Injecting input in UWP apps

One of the less known capabilities of UWP apps is the ability to inject input. This is especially useful if you want to give the user a guided tour through the app, offer immediate feedback to users with assistive technologies or implement a remote help functionality into your app. In this article we will explore what the Windows.UI.Input.Preview.Injection namespace has to offer and how can you use it in your app.

Supported input types

Windows 10 supports several input types so does the input injector. Currently the list includes:

  • Gamepad
  • Keyboard
  • Mouse
  • Pen
  • Touch

We will show an example of keyboard and mouse input injection in this article.

Input injection capability

Before we utilize input injection, we have to declare this capability in the application manifest, as it is a non-standard functionality. It is a restricted capability, which means you can safely publish your app into the app store with it, but require approval for store submission.

Adding the capability is simple. Open the Package.appxmanifest as XML file and add the following namespace declaration to the Package element:

The rescap namespace is home to the restricted capabilities. You can now declare the inputInjectionBrokered capability in the Capabilities section:

 

Basics

The main class in the Windows.UI.Input.Preview.Injection is the InputInjector. We can create it’s instance by calling the static TryCreate method. Afterwards, we can call respective methods for each input type:

As we can see, the methods accept a list of input infos, so we can perform multiple input operations in succession.

Mouse input

We can prepare mouse input info using the InjectedInputMouseInfo  class. To move the mouse we use the DeltaX and DeltaY properties:

The MouseOptions property allows us to specify flags that affect what action should be performed. Among those are LeftDown and LeftUp, which we can use to simulate simple mouse click:

Mouse also has scrolling wheels and we can simulate both vertical and horizontal one using the Wheel and HWheel respectively. You can supply the scroll distance using the MouseData property:

Scrolling up is easy. But what about scrolling down?

Suprisingly, MouseData property is a uint which makes it impossible to assign negative values to it. We can use overflowing to circumvent this however:

We have to use an unchecked block in this case, because we set the value as a constant and the compiler complains that the cast will cause numeric overflow. If we used a temporary local variable, we could avoid having to use unchecked.

Mouse input also includes a TimeOffsetInMilliseconds property, which we can set to delay individual actions. This proves useful to properly simulate operations like a double-click.

Keyboard input

The InjectedInputKeyboardInfo class will the the base for keyboard input injection. The most important property is the VirtualKey, which specifies which key is the input related to. Using KeyOptions we can specify further options like simulating key up event.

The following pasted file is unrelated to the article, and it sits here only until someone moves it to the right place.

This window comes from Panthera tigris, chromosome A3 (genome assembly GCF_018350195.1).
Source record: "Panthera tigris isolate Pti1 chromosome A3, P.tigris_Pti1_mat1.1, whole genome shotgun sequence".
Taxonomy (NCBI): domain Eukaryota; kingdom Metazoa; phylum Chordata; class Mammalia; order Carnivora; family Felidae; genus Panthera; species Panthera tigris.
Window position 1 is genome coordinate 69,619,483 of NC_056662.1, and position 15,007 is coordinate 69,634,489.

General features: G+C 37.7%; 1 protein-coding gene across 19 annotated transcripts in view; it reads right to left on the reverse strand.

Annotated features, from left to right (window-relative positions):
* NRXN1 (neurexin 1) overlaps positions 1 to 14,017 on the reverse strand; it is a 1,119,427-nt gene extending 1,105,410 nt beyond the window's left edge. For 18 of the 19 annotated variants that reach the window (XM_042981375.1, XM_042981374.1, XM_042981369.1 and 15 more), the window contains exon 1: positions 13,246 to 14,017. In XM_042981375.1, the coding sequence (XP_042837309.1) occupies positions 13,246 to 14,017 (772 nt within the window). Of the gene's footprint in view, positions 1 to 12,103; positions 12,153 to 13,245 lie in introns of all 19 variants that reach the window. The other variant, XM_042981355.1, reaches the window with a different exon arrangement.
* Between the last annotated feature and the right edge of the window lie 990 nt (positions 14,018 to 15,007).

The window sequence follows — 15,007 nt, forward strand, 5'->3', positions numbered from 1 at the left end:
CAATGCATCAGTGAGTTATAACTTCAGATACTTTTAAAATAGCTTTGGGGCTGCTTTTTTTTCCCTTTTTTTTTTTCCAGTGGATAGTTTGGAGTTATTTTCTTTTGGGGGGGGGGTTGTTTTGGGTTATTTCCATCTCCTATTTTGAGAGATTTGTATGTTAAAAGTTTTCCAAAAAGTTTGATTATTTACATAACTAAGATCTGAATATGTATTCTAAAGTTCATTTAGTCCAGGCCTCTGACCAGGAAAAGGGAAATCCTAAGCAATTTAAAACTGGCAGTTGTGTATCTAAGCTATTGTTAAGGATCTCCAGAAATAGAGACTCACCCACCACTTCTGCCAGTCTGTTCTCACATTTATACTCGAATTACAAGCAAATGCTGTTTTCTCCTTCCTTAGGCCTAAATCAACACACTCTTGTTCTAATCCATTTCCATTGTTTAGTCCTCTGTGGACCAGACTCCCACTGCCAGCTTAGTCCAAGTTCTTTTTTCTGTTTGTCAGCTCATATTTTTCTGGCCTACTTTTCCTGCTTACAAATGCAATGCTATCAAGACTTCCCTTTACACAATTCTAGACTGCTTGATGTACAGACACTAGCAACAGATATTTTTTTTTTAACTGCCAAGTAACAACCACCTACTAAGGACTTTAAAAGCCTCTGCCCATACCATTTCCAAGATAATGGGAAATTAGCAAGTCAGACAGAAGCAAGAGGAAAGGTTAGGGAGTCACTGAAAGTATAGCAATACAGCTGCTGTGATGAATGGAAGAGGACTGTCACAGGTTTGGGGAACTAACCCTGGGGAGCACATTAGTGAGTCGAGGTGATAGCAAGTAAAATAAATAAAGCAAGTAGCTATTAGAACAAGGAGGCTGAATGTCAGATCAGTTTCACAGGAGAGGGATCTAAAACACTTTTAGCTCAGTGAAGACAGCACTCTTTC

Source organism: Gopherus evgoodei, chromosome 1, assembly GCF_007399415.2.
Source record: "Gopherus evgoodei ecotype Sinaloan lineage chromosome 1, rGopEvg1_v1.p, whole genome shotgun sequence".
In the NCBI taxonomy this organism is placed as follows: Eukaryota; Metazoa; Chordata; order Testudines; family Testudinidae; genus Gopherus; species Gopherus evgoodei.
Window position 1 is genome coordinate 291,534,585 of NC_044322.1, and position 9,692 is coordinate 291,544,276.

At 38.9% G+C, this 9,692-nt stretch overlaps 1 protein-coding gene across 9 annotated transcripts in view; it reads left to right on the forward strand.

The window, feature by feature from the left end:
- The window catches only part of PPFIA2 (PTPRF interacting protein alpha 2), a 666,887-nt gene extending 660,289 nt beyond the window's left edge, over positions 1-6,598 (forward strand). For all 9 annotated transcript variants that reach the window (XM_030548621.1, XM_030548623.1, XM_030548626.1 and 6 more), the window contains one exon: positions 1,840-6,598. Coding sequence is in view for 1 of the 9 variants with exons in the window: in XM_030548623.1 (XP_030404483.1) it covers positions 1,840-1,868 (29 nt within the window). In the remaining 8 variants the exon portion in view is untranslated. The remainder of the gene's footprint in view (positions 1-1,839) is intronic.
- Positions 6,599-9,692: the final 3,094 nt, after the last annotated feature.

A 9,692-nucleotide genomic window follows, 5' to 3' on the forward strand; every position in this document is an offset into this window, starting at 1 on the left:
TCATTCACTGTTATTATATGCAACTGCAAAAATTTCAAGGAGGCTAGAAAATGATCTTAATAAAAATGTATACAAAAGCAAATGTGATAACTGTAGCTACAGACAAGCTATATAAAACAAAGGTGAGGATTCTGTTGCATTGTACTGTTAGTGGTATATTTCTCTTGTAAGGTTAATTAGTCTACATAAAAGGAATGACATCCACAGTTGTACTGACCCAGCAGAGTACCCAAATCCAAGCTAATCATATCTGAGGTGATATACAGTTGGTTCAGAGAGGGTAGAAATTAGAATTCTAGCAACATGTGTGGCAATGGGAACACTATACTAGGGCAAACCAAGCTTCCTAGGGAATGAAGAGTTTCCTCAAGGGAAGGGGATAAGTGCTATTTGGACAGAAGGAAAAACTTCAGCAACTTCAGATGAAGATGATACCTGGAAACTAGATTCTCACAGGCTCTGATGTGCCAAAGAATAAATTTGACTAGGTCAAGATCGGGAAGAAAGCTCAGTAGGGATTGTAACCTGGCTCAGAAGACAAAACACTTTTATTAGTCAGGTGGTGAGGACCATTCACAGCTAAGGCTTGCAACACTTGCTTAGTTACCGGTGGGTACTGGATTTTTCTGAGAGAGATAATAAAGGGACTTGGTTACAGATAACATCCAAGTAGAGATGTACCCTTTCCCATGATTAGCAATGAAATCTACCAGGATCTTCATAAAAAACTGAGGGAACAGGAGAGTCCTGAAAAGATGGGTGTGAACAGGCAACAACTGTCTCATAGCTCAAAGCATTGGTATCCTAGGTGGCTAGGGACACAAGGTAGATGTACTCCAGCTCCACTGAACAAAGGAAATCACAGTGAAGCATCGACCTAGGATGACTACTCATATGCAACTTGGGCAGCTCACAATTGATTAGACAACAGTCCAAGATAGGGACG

The following sample will print out string “hello” in the active input field:

There is a Task.Delay call at the end of the foreach loop which is not there just for the cool factor 😀 . This ensures that repeated key presses are not registered as a single press, which would prevent the second letter L to be registered.

Sample code

The sample source code for this article is available on my GitHub.

Input injection sample app
Input injection sample app

Summary

We have explored the Windows.<wbr />UI.<wbr />Input.<wbr />Preview.<wbr />Injection namespace and seen how we can use it to simulate input from different types of input devices. Although not too commonly utilized, it is very nice to see this capability in the UWP API.

8 Replies to “Injecting input in UWP apps”

  1. Wow Martin, this really helped me out, thanks! However, when i use keys like Shift, Alt or Windows, they seem to get “stuck” if you know what i mean.
    I have to press them manually to deavtivate them.
    Do you have a solution for this?

    1. In the meantime i figured it out! I made an extra “key” so to say. So one of them is “shiftKey” with VirtualKey LeftShift, the other one is “shiftKeyReleased” with the same virtual key, but with the keyoption “keyup” as well. They are called after each other, so first shiftKey, after that shiftKeyReleased.

  2. You don’t need to do a delay between each keystroke if you raise both the key down and key up events for each character.

    foreach (var letter in “hello”)
    {
    var info = new InjectedInputKeyboardInfo();
    info.VirtualKey = (ushort)((VirtualKey)Enum.Parse(typeof(VirtualKey), letter.ToString(), true));
    inputInjector.InjectKeyboardInput(new[] { info });
    //if we send this event too, no need to insert a delay.
    info.KeyOptions = InjectedInputKeyOptions.KeyUp;
    inputInjector.InjectKeyboardInput(new[] { info });
    }

  3. I used this guidance to implement Input Injection and it worked great until today after the Windows system 1803 update. It seems to no longer work for injecting input to UWP apps. It does however continue to work for non-UWP applications like Notepad, Excel, Word etc.
    Anyone have any ideas as to how I can get my UWP app to send keystrokes to another UWP app?

      1. I just tested the sample solution in my article and retargeted it to the April Update SDK and it still seems to work on my PC. Could you try cloning my project and running it on your PC?

    1. I just tested the sample solution in my article and retargeted it to the April Update SDK and it still seems to work on my PC. Could you try cloning my project and running it on your PC?

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